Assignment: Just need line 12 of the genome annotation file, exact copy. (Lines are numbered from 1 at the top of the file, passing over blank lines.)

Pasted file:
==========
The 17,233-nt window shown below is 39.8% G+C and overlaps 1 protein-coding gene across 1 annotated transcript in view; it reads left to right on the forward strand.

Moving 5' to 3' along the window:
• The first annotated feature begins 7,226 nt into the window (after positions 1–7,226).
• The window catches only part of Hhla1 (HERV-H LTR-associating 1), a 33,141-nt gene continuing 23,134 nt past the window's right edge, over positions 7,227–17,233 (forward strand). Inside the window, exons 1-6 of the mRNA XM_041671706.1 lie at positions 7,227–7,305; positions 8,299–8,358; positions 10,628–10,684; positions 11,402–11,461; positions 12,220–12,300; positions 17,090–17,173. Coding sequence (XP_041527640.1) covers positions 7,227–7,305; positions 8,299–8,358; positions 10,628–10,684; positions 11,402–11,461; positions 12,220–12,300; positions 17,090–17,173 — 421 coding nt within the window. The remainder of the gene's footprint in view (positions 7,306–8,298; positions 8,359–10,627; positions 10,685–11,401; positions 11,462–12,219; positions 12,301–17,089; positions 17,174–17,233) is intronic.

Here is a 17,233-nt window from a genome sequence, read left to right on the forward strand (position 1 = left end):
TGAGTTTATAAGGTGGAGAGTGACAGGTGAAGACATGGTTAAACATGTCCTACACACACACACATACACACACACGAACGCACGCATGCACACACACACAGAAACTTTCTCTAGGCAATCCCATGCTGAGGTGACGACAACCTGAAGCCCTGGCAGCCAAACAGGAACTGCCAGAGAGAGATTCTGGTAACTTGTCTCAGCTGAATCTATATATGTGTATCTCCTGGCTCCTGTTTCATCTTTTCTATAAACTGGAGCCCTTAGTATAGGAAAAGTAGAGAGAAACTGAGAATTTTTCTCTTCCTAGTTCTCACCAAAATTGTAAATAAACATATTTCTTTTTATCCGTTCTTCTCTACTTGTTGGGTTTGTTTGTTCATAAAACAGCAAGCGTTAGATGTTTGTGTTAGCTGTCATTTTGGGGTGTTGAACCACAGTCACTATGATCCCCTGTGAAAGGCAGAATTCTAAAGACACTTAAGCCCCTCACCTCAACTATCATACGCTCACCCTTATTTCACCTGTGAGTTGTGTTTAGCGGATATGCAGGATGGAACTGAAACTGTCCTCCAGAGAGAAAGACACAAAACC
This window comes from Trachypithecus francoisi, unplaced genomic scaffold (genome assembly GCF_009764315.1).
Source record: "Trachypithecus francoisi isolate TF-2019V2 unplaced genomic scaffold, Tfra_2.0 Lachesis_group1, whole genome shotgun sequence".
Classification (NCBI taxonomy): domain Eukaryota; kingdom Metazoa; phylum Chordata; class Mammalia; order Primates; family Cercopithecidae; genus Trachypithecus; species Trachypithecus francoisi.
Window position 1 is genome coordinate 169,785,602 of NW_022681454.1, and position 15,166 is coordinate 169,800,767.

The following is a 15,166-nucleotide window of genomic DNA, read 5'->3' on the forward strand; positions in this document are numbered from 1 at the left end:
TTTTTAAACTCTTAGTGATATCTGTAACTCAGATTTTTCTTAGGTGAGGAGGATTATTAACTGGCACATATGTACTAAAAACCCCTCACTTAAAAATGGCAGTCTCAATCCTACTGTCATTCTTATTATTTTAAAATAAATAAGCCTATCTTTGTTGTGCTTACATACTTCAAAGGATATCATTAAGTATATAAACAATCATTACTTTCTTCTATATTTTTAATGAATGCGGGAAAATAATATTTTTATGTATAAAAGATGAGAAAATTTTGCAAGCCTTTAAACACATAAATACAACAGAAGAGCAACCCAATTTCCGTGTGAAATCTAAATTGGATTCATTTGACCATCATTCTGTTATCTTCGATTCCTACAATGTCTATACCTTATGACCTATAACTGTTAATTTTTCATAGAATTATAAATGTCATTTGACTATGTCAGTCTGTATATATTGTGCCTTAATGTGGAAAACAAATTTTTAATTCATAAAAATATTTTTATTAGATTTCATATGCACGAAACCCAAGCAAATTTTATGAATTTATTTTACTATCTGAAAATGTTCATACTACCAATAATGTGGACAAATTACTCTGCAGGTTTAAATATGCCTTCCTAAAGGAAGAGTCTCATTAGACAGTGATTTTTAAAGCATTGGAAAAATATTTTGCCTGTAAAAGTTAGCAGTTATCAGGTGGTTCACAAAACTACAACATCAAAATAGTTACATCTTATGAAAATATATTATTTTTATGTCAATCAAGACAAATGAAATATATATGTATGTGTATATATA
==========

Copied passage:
TTTTTAAACTCTTAGTGATATCTGTAACTCAGATTTTTCTTAGGTGAGGAGGATTATTAACTGGCACATATGTACTAAAAACCCCTCACTTAAAAATGGCAGTCTCAATCCTACTGTCATTCTTATTATTTTAAAATAAATAAGCCTATCTTTGTTGTGCTTACATACTTCAAAGGATATCATTAAGTATATAAACAATCATTACTTTCTTCTATATTTTTAATGAATGCGGGAAAATAATATTTTTATGTATAAAAGATGAGAAAATTTTGCAAGCCTTTAAACACATAAATACAACAGAAGAGCAACCCAATTTCCGTGTGAAATCTAAATTGGATTCATTTGACCATCATTCTGTTATCTTCGATTCCTACAATGTCTATACCTTATGACCTATAACTGTTAATTTTTCATAGAATTATAAATGTCATTTGACTATGTCAGTCTGTATATATTGTGCCTTAATGTGGAAAACAAATTTTTAATTCATAAAAATATTTTTATTAGATTTCATATGCACGAAACCCAAGCAAATTTTATGAATTTATTTTACTATCTGAAAATGTTCATACTACCAATAATGTGGACAAATTACTCTGCAGGTTTAAATATGCCTTCCTAAAGGAAGAGTCTCATTAGACAGTGATTTTTAAAGCATTGGAAAAATATTTTGCCTGTAAAAGTTAGCAGTTATCAGGTGGTTCACAAAACTACAACATCAAAATAGTTACATCTTATGAAAATATATTATTTTTATGTCAATCAAGACAAATGAAATATATATGTATGTGTATATATA